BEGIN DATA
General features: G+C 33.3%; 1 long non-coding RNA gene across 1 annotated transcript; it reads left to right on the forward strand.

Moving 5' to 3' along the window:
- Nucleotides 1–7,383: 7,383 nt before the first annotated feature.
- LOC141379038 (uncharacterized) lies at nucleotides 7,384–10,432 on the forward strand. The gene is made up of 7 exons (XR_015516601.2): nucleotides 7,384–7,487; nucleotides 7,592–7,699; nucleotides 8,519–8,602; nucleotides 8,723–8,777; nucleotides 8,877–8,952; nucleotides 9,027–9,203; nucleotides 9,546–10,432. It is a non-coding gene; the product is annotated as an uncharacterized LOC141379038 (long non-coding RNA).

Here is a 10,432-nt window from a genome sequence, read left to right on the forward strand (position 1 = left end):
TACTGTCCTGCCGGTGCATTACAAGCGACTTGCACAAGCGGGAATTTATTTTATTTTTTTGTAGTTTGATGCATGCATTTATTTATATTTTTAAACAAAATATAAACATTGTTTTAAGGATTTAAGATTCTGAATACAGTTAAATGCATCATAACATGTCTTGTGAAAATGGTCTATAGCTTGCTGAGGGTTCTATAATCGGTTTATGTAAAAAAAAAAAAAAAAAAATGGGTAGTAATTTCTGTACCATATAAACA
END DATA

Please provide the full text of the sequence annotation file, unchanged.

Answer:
General features: G+C 33.3%; 1 long non-coding RNA gene across 1 annotated transcript; it reads left to right on the forward strand.

Moving 5' to 3' along the window:
- Nucleotides 1–7,383: 7,383 nt before the first annotated feature.
- LOC141379038 (uncharacterized) lies at nucleotides 7,384–10,432 on the forward strand. The gene is made up of 7 exons (XR_015516601.2): nucleotides 7,384–7,487; nucleotides 7,592–7,699; nucleotides 8,519–8,602; nucleotides 8,723–8,777; nucleotides 8,877–8,952; nucleotides 9,027–9,203; nucleotides 9,546–10,432. It is a non-coding gene; the product is annotated as an uncharacterized LOC141379038 (long non-coding RNA).

Here is a 10,432-nt window from a genome sequence, read left to right on the forward strand (position 1 = left end):
TACTGTCCTGCCGGTGCATTACAAGCGACTTGCACAAGCGGGAATTTATTTTATTTTTTTGTAGTTTGATGCATGCATTTATTTATATTTTTAAACAAAATATAAACATTGTTTTAAGGATTTAAGATTCTGAATACAGTTAAATGCATCATAACATGTCTTGTGAAAATGGTCTATAGCTTGCTGAGGGTTCTATAATCGGTTTATGTAAAAAAAAAAAAAAAAAAATGGGTAGTAATTTCTGTACCATATAAACA